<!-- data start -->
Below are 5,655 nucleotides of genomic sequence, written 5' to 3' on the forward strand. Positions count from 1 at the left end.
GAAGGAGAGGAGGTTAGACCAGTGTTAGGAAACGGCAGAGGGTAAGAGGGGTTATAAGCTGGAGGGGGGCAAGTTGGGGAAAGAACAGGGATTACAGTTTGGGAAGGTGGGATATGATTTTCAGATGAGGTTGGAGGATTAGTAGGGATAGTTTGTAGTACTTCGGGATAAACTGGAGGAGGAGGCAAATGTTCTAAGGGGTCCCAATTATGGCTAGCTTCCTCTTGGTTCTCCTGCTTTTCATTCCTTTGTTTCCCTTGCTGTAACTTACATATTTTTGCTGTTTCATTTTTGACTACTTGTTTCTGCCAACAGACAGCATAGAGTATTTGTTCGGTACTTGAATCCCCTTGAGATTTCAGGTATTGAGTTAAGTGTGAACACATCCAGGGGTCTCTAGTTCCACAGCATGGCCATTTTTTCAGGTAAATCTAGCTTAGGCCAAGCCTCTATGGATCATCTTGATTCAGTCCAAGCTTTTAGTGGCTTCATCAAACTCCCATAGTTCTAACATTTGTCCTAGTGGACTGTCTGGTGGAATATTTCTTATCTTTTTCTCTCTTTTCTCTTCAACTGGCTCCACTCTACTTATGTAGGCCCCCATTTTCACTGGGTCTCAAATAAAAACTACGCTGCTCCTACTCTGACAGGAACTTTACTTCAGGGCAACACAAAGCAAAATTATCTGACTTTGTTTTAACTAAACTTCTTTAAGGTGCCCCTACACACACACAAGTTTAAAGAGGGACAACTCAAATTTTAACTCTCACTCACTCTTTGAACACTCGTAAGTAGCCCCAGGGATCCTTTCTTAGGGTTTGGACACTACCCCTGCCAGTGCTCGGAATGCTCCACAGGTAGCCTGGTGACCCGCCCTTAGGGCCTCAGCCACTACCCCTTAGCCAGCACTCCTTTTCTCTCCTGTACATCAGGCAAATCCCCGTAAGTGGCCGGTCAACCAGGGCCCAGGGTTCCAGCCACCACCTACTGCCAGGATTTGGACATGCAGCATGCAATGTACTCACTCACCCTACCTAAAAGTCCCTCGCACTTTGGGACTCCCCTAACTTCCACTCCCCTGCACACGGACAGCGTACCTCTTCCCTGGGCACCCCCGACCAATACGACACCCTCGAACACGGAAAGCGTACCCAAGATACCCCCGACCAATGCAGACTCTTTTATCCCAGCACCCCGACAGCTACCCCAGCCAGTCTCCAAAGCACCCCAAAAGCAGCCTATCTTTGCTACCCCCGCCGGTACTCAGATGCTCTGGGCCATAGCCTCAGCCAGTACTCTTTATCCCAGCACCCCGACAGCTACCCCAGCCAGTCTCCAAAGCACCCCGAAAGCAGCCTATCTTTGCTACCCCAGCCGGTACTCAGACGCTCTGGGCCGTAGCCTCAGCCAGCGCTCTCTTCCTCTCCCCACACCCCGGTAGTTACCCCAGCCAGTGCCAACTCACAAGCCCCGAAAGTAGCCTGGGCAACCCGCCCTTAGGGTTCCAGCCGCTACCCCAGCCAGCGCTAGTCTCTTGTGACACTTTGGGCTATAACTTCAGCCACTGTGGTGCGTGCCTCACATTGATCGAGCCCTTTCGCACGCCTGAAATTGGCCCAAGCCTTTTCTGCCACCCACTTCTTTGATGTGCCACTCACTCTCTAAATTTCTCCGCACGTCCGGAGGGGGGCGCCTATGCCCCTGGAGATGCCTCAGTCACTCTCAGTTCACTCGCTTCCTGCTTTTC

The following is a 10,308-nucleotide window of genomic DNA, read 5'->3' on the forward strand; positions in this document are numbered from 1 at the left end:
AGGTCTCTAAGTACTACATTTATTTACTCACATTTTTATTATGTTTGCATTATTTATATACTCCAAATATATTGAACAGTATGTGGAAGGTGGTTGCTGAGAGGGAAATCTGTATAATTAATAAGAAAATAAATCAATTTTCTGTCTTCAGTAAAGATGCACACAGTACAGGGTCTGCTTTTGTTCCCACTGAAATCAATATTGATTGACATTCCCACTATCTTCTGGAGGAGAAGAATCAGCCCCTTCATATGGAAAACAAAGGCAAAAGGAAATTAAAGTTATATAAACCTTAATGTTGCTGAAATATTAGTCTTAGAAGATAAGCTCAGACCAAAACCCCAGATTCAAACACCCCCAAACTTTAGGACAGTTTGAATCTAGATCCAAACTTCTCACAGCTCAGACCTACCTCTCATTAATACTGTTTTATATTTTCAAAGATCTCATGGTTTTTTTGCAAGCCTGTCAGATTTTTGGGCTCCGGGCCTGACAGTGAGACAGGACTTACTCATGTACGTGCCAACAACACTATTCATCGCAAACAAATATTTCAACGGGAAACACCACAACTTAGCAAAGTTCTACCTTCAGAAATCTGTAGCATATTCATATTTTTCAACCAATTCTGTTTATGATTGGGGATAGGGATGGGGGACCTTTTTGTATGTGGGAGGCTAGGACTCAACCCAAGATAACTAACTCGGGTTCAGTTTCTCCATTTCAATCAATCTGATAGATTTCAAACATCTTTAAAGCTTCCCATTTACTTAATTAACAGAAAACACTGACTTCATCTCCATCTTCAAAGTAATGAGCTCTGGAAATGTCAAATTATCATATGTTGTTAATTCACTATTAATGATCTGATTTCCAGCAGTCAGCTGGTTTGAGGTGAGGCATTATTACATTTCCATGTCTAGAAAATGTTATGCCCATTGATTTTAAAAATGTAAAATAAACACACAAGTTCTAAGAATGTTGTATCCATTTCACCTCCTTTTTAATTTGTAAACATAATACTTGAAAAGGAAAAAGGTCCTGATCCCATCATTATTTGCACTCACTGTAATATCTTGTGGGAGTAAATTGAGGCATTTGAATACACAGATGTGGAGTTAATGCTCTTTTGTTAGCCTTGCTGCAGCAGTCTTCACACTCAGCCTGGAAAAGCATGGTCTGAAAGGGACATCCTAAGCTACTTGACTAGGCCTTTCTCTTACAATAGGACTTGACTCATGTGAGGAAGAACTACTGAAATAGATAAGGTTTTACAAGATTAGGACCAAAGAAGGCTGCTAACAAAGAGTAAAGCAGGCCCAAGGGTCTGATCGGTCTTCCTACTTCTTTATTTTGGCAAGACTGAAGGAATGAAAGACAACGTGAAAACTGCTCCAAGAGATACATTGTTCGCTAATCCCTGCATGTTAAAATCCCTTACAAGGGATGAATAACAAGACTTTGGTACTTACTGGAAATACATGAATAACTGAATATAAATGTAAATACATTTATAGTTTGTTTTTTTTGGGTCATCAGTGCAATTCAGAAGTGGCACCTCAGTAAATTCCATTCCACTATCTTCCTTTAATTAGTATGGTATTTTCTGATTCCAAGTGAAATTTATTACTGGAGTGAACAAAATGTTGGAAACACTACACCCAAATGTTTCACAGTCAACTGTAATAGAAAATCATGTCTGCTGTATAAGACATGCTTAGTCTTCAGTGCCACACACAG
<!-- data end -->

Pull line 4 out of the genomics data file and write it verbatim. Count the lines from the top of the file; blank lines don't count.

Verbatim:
AGGTCTCTAAGTACTACATTTATTTACTCACATTTTTATTATGTTTGCATTATTTATATACTCCAAATATATTGAACAGTATGTGGAAGGTGGTTGCTGAGAGGGAAATCTGTATAATTAATAAGAAAATAAATCAATTTTCTGTCTTCAGTAAAGATGCACACAGTACAGGGTCTGCTTTTGTTCCCACTGAAATCAATATTGATTGACATTCCCACTATCTTCTGGAGGAGAAGAATCAGCCCCTTCATATGGAAAACAAAGGCAAAAGGAAATTAAAGTTATATAAACCTTAATGTTGCTGAAATATTAGTCTTAGAAGATAAGCTCAGACCAAAACCCCAGATTCAAACACCCCCAAACTTTAGGACAGTTTGAATCTAGATCCAAACTTCTCACAGCTCAGACCTACCTCTCATTAATACTGTTTTATATTTTCAAAGATCTCATGGTTTTTTTGCAAGCCTGTCAGATTTTTGGGCTCCGGGCCTGACAGTGAGACAGGACTTACTCATGTACGTGCCAACAACACTATTCATCGCAAACAAATATTTCAACGGGAAACACCACAACTTAGCAAAGTTCTACCTTCAGAAATCTGTAGCATATTCATATTTTTCAACCAATTCTGTTTATGATTGGGGATAGGGATGGGGGACCTTTTTGTATGTGGGAGGCTAGGACTCAACCCAAGATAACTAACTCGGGTTCAGTTTCTCCATTTCAATCAATCTGATAGATTTCAAACATCTTTAAAGCTTCCCATTTACTTAATTAACAGAAAACACTGACTTCATCTCCATCTTCAAAGTAATGAGCTCTGGAAATGTCAAATTATCATATGTTGTTAATTCACTATTAATGATCTGATTTCCAGCAGTCAGCTGGTTTGAGGTGAGGCATTATTACATTTCCATGTCTAGAAAATGTTATGCCCATTGATTTTAAAAATGTAAAATAAACACACAAGTTCTAAGAATGTTGTATCCATTTCACCTCCTTTTTAATTTGTAAACATAATACTTGAAAAGGAAAAAGGTCCTGATCCCATCATTATTTGCACTCACTGTAATATCTTGTGGGAGTAAATTGAGGCATTTGAATACACAGATGTGGAGTTAATGCTCTTTTGTTAGCCTTGCTGCAGCAGTCTTCACACTCAGCCTGGAAAAGCATGGTCTGAAAGGGACATCCTAAGCTACTTGACTAGGCCTTTCTCTTACAATAGGACTTGACTCATGTGAGGAAGAACTACTGAAATAGATAAGGTTTTACAAGATTAGGACCAAAGAAGGCTGCTAACAAAGAGTAAAGCAGGCCCAAGGGTCTGATCGGTCTTCCTACTTCTTTATTTTGGCAAGACTGAAGGAATGAAAGACAACGTGAAAACTGCTCCAAGAGATACATTGTTCGCTAATCCCTGCATGTTAAAATCCCTTACAAGGGATGAATAACAAGACTTTGGTACTTACTGGAAATACATGAATAACTGAATATAAATGTAAATACATTTATAGTTTGTTTTTTTTGGGTCATCAGTGCAATTCAGAAGTGGCACCTCAGTAAATTCCATTCCACTATCTTCCTTTAATTAGTATGGTATTTTCTGATTCCAAGTGAAATTTATTACTGGAGTGAACAAAATGTTGGAAACACTACACCCAAATGTTTCACAGTCAACTGTAATAGAAAATCATGTCTGCTGTATAAGACATGCTTAGTCTTCAGTGCCACACACAG